Adzuki beans and arepas make for a pretty good cold weather supper about this time of year. I know we are supposed to be in the midst of Earth shattering changes that will drive all of us into our backyards during late March to grill out before the seriously hot weather sets in. In total honest to God facticity I did actually see some smoke wafting above my backyard fence this week when one of my neighbors took it upon himself to trot outside around six pm and fire up the charcoal. After all we did just endure the “spring ahead” and it’s not all that dark around six pm, so why not trot yourself outside? Especially when due to the Earth shattering changes we are enduring it is actually close to 60° out there. That’s what I’d like to know. I did get a lecture the other day from Chef Daniel Patterson about grilling your meat too long. “Cancer pills” was the phrase he used, but I’m not going to use my cosmic authority as the local expert on food ethics to pull a smug alert and tell you that you shouldn’t be outside in your backyward on a warm afternoon in the month of March checking to see if the bottom of your Weber grill has perchance rotted out over the winter. And what better way to do that, I note, than firing up some of those crumbly briquettes that are lying around in the bottom of the Kingsford bag that you bought last August. Last August was when Chef Dan’s advice about cancer pills was really more appropriate. Of course Dan also gave me a tip about grilling while he was lecturing us on the health risks of eating overly charred meats. “Turn it over every 30 seconds or so,” he said. The point being that this gives you great flavor without creating any of those heterocyclic amines (not to mention polycyclic aromatic hydrocarbons).
Chef Dan used some horrifying story about holding your thumb over an open flame and noticing that although this is pretty rough on your skin, you don’t feel a thing down in the pit of your palm. I’m not really sure I follow what he was trying to say there, though it did have something to do with idea that you can’t actually cook the pit of your palm by holding your thumb over an open flame. These celebrity chefs! What will they think of next? I’m actually just going to chalk all that up to this week’s obligatory tangent, except that before moving on I’ll note that we usually just refer to heterocyclic amines and polycyclic aromatic hydrocarbons by the friendly names of “HCAs” and “PAHs” here in the Thornapple Blog. I don’t want any HCAs or PAHs writing lengthy outraged responses in the comments section of the blog. I already have enough trouble with robots who are posting links to Russian shopping malls or porn sites (though I will say it’s much better since we switched to the new WordPress platform). Still and all, I hope all the HCA and PAH readers out there will forgive me if I say that although we take your perspective seriously here at the Blog, we don’t expect to be inviting any of you to dinner.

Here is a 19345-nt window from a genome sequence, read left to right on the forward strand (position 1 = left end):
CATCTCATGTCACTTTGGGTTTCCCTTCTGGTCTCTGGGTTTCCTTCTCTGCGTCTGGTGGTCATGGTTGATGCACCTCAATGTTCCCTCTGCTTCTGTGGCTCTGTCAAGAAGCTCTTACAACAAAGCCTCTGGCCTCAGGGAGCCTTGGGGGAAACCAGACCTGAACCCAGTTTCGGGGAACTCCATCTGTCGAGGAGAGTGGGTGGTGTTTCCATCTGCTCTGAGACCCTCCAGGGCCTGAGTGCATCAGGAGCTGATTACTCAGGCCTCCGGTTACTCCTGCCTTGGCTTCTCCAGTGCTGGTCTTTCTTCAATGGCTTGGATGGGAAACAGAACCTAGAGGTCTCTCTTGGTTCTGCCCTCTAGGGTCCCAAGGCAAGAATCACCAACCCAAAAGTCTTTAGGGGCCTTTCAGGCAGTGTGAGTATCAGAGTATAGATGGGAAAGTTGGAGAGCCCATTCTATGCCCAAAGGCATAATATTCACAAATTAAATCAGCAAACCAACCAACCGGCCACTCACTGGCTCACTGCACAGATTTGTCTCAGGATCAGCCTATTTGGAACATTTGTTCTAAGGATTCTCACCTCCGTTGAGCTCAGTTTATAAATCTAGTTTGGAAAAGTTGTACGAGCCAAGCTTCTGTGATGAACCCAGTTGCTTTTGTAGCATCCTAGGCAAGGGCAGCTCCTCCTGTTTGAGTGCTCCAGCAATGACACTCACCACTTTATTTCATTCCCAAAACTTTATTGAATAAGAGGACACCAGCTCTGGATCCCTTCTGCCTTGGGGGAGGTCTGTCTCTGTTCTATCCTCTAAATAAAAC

And that goes especially for those Fridays in March when the temperature has dipped back into the upper twenties. Ha! On Tuesday your neighbors are grilling steaks in the backyard, but by Friday evening it’s feeling pretty chilly out in the backyard and it makes a lot more sense to be cooking up something over the stove that you can slather with the Columbia™ salsa picante that’s been sitting in your spice cabinet ever since you made your last trip to Tampa. Of course my Nana (God rest her soul) would not have known what to make of adzuki beans and arepas. In a similar vein I found myself corrupting the moral fiber of some younger colleagues the other day by suggesting we all head out for some sushi. “We didn’t eat much sushi in my family,” one said. “No kidding,” says I. “We used to scarf down tons of sushi from our TV trays when we were sitting there watching The Red Skelton Show on the little black and white television set mounted on wheels that we used to roll in on those nights when my mother was willing.” She was often willing. I think she rather liked Red Skelton.
Well, I was just kidding then like I am now. My mother may have gotten around to trying some sushi before she passed but I’m as sure that my Nana never did as I am that she never encountered an adzuki bean or an arepa. Pinto beans and cornbread, sure. Chef Dan himself kept referring to himself as a cook, too.
Paul B. Thompson is the W.K. Kellogg Chair in Agricultural, Food and Community Ethics at Michigan State University